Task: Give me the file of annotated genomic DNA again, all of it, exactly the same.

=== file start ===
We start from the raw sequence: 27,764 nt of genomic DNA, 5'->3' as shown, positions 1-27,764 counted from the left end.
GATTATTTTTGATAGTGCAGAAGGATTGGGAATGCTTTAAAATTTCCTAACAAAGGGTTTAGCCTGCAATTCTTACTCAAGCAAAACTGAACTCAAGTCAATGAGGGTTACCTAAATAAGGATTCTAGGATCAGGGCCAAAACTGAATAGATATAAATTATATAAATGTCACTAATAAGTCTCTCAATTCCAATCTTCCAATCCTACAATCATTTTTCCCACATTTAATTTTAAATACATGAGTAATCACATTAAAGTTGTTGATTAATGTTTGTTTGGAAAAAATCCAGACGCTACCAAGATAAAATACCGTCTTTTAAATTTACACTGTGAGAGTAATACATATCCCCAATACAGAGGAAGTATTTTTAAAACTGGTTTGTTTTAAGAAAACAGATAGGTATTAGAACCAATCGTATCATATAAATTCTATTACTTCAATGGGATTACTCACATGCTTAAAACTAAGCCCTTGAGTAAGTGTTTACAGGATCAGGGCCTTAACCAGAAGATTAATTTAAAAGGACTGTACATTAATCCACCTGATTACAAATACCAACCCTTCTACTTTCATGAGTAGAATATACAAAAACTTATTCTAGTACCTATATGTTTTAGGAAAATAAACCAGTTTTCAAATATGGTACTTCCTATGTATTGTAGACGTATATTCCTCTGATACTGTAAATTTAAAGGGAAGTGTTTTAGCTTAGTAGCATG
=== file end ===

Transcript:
We start from the raw sequence: 27,764 nt of genomic DNA, 5'->3' as shown, positions 1-27,764 counted from the left end.
GATTATTTTTGATAGTGCAGAAGGATTGGGAATGCTTTAAAATTTCCTAACAAAGGGTTTAGCCTGCAATTCTTACTCAAGCAAAACTGAACTCAAGTCAATGAGGGTTACCTAAATAAGGATTCTAGGATCAGGGCCAAAACTGAATAGATATAAATTATATAAATGTCACTAATAAGTCTCTCAATTCCAATCTTCCAATCCTACAATCATTTTTCCCACATTTAATTTTAAATACATGAGTAATCACATTAAAGTTGTTGATTAATGTTTGTTTGGAAAAAATCCAGACGCTACCAAGATAAAATACCGTCTTTTAAATTTACACTGTGAGAGTAATACATATCCCCAATACAGAGGAAGTATTTTTAAAACTGGTTTGTTTTAAGAAAACAGATAGGTATTAGAACCAATCGTATCATATAAATTCTATTACTTCAATGGGATTACTCACATGCTTAAAACTAAGCCCTTGAGTAAGTGTTTACAGGATCAGGGCCTTAACCAGAAGATTAATTTAAAAGGACTGTACATTAATCCACCTGATTACAAATACCAACCCTTCTACTTTCATGAGTAGAATATACAAAAACTTATTCTAGTACCTATATGTTTTAGGAAAATAAACCAGTTTTCAAATATGGTACTTCCTATGTATTGTAGACGTATATTCCTCTGATACTGTAAATTTAAAGGGAAGTGTTTTAGCTTAGTAGCATG